Building An Old-Fashioned
Here is a typical way I make a fine cocktail.
I start with a complex personal blend of bourbons, straight ryes and Canadian whisky. Usually this has some sweet element, it may come from maple syrup, Grenadine, or Rock 'n Rye or (usually) a combination.
I pour this on ice. Swish around. Taste. It seems a little lean on bourbon character tonight. I add good bourbon, some 1980's-era Old Taylor and 12 year old Old Charter, tonight.
Hmmm, the bourbon character is good now but it needs some citrus, for the Old-Fashioned effect. I add two slices of Mandarine orange. Now we're getting there. But, maybe the taste is a bit bland: I add two drops of Collins orange bitters. Now we've got it, the Collins is contrapuntal to the sweet in the glass, it's starting to rock.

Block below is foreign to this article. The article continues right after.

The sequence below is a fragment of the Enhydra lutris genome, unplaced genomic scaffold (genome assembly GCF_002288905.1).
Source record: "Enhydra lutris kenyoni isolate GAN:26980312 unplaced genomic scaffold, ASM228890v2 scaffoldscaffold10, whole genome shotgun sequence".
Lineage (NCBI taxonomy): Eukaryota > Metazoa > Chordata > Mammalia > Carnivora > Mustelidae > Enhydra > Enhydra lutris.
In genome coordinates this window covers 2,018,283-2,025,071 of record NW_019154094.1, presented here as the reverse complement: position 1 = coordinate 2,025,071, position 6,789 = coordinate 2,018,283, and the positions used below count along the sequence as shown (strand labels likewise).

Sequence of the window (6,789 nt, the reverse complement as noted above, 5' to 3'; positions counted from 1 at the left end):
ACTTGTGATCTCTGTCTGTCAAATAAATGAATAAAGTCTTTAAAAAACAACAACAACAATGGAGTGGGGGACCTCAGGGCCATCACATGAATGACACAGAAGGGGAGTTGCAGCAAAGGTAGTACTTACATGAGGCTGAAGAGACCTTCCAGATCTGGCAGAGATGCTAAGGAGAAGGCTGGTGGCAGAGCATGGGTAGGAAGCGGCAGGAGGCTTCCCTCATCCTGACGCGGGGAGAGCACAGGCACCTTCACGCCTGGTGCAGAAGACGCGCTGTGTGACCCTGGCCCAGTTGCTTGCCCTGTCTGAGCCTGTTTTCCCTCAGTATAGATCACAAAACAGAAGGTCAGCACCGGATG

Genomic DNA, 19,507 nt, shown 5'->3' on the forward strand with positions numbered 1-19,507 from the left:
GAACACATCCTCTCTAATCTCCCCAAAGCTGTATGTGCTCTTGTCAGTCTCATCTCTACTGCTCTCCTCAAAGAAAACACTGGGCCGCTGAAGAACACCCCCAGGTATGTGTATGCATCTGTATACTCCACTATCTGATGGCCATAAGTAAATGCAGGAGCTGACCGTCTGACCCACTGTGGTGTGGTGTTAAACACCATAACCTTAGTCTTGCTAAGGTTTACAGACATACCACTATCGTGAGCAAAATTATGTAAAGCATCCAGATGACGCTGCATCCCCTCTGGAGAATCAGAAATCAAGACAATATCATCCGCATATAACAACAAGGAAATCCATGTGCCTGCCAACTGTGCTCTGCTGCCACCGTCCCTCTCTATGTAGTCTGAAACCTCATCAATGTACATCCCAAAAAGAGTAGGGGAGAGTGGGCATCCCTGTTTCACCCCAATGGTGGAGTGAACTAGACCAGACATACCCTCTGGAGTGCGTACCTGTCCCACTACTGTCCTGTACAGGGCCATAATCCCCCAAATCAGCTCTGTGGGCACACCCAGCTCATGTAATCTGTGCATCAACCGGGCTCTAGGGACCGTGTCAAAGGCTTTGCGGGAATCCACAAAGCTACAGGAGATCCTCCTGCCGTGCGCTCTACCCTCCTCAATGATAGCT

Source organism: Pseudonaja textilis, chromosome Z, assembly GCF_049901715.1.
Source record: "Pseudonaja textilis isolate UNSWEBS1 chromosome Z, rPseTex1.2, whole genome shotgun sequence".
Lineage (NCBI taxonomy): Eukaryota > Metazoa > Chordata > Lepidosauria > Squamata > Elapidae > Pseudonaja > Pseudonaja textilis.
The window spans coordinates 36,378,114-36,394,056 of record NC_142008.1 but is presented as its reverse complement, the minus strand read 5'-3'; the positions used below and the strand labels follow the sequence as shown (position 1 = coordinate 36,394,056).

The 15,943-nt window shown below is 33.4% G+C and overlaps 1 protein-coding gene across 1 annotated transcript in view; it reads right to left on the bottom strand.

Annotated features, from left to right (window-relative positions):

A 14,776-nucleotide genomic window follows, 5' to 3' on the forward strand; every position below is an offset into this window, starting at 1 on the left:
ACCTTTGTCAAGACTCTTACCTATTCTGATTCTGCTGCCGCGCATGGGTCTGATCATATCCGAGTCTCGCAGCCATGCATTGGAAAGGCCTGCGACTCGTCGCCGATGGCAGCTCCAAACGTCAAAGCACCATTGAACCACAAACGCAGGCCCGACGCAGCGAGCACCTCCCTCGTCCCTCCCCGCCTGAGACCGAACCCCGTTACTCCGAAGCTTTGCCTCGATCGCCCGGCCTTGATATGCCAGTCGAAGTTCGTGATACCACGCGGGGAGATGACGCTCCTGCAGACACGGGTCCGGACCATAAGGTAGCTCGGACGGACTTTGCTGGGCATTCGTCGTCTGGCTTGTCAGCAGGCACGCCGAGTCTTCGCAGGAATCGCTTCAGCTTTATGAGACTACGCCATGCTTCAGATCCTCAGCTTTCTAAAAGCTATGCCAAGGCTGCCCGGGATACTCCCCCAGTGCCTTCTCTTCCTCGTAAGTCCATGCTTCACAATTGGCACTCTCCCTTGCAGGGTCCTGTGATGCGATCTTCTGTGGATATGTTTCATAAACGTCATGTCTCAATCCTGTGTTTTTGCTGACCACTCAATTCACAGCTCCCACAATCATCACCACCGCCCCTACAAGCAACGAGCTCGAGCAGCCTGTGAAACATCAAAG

I'm almost there but ... somehow it isn't sweet enough, or the balance ain't right. A good iced Old-Fashioned needs a constant undertone of sweetness.
I add a dash of Grenadine. Now I've got it! The perfect pre-prandial drink. Lightly sweet, but with complex straight whiskey character - satiating, but I don't need another.
The art of the cocktail: exemplified.
Presentation vs Comination
In response to Scratchline
I think all cocktails are designed to accomplish two things:
The more I look into it, the more I feel that the Old-Fashioned is not so much a "cocktail" as a mode of presentation. Notice that some recipes call for liquor of choice prepared in the old-fashioned style. Could be that it was an early attempt to make rough liquor more palatable with the addition of a few different flavorings.
1. Increase Palatability: visual, taste, texture and smell
2 Increase rate of absorption: Diluted spirits in acidic solutions are absorbed most rapidly
The more obnoxious the base spirit, the more varied the additions to overcome the character. Bad whiskey is surely a primary reason for the cocktail.